The $165 million in bonuses was to be paid to the executives by Sunday, and most are going to AIG Financial Products, the unit that sold credit default swaps, the risky contracts that caused massive losses for the insurer. AIG, which lost $61.7 billion for the fourth quarter of last year -- the largest corporate loss in history -- has received more than $170 billion in a series of federal rescues.

Frank, a Massachusetts Democrat who is chairman of the House Financial Services Committee, suggested that if the federal government, which now owns an 80 percent stake in the company, can't rescind the bonuses, it could force some dismissals.

"These people may have a right to their bonuses. They don't have a right to their jobs forever," Frank said on NBC's "Today" show.
Don't get uppity, Barney. You're talking about "the government" owning "AIG" as though there was a meaningful difference between the two. You may have many tons of seniority, but you're still just the seasonal hired help. The big boys care what you think about as much as I do ... which ain't much.

No doubt, there'll be an entertaining amount of simulated outrage squirting forth from our "representatives." Watch and see what happens the next time AIG wants a big treasury check. On second thought, no need to wait: you already know. They'll get it. As I say, it isn't as if AIG and "the government" were really different entities.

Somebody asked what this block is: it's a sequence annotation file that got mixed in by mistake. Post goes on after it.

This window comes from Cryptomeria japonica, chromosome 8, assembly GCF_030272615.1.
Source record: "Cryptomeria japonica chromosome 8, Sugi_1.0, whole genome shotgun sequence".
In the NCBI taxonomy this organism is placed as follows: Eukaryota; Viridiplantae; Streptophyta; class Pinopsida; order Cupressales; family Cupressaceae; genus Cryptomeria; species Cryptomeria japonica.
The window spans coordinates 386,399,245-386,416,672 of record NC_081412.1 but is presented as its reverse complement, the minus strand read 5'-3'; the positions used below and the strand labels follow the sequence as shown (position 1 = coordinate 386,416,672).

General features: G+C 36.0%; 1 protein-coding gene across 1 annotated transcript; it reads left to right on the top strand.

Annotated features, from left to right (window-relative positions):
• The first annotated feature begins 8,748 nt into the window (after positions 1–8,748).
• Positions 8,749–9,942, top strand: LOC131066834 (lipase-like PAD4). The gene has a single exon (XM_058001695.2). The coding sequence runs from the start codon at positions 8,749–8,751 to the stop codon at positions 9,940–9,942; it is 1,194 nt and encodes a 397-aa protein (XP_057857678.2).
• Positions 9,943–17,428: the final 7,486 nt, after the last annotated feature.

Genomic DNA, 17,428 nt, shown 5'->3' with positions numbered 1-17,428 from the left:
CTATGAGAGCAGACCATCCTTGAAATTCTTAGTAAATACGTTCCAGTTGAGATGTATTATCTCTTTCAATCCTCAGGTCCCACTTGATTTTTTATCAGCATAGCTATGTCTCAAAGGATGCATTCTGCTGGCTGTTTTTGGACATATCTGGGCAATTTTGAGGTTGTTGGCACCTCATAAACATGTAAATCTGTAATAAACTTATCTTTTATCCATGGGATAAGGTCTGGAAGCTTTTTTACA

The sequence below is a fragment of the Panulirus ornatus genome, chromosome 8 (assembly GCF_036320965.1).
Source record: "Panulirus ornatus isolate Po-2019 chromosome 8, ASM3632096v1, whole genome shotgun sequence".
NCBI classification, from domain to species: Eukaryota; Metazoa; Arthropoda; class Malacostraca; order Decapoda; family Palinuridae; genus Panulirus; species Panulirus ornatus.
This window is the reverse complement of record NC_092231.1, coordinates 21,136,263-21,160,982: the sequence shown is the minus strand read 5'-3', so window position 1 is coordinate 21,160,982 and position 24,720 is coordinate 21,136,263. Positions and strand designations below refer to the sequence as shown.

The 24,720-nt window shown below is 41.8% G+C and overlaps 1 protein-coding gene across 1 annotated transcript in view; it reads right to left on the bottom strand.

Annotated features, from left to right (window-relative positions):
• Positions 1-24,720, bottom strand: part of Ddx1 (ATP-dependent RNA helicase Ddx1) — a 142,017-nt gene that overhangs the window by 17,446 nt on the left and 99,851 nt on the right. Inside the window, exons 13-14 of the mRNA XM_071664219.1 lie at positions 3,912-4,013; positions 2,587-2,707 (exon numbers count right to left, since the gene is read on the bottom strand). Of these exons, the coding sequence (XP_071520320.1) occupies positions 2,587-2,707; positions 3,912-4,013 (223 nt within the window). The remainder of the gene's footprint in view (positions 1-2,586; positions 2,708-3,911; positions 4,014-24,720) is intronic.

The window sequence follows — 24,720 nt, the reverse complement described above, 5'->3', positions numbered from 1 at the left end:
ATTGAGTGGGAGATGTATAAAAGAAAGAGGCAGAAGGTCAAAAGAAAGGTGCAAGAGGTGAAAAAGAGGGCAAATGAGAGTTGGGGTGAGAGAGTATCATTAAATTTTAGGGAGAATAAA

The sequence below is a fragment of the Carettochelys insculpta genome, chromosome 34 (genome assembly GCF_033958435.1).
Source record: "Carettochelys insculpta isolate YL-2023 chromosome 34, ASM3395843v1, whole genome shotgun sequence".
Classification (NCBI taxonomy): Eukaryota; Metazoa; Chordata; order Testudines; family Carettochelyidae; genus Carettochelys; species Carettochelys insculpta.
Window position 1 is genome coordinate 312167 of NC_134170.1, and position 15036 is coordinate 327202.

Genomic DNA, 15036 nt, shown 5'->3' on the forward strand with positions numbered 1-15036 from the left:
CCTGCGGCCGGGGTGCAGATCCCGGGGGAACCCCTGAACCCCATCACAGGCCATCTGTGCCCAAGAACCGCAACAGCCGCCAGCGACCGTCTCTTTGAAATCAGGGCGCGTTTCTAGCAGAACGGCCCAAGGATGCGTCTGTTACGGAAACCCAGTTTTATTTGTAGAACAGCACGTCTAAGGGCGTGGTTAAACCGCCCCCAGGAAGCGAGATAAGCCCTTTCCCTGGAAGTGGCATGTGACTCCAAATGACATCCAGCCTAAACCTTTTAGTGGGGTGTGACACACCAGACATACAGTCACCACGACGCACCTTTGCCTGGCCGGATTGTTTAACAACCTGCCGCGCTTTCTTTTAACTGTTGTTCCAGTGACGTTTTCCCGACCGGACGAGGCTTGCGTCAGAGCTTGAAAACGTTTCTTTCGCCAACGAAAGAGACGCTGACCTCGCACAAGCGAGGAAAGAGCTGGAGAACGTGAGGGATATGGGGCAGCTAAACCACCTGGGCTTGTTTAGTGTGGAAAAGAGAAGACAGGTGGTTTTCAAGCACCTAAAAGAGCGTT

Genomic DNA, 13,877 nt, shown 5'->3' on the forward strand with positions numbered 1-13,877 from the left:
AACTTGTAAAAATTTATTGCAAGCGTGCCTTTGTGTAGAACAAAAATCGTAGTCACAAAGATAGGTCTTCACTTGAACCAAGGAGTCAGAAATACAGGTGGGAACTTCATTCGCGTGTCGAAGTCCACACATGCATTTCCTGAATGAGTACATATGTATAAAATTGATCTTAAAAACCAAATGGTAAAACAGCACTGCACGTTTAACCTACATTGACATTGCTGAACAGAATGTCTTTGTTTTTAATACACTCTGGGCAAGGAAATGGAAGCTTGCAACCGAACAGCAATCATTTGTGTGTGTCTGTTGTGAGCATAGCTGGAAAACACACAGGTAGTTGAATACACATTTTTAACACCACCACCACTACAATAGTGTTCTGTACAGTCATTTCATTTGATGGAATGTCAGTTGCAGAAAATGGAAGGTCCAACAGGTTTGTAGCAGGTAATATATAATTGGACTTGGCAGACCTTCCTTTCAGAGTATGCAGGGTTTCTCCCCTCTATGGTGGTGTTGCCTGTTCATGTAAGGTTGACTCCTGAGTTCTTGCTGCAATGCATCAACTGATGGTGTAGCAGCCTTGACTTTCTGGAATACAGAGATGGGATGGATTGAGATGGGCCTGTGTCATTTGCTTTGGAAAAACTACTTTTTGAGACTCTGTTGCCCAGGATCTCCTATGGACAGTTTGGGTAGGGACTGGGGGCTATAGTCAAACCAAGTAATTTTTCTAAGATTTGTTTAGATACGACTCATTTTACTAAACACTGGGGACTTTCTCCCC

Obama's Bush Problem

Speaking of excuses ... what excuse will the current Emperor give for failing to prosecute his immediate predecessor in the Great Purple Throne?
The International Committee of the Red Cross concluded in a secret report that the Bush administration's treatment of al-Qaeda captives "constituted torture," a finding that strongly implied that CIA interrogation methods violated international law, according to newly published excerpts from the long-concealed 2007 document.

The report, an account alleging physical and psychological brutality inside CIA "black site" prisons, also states that some U.S. practices amounted to "cruel, inhuman or degrading treatment." Such maltreatment of detainees is expressly prohibited by the Geneva Conventions.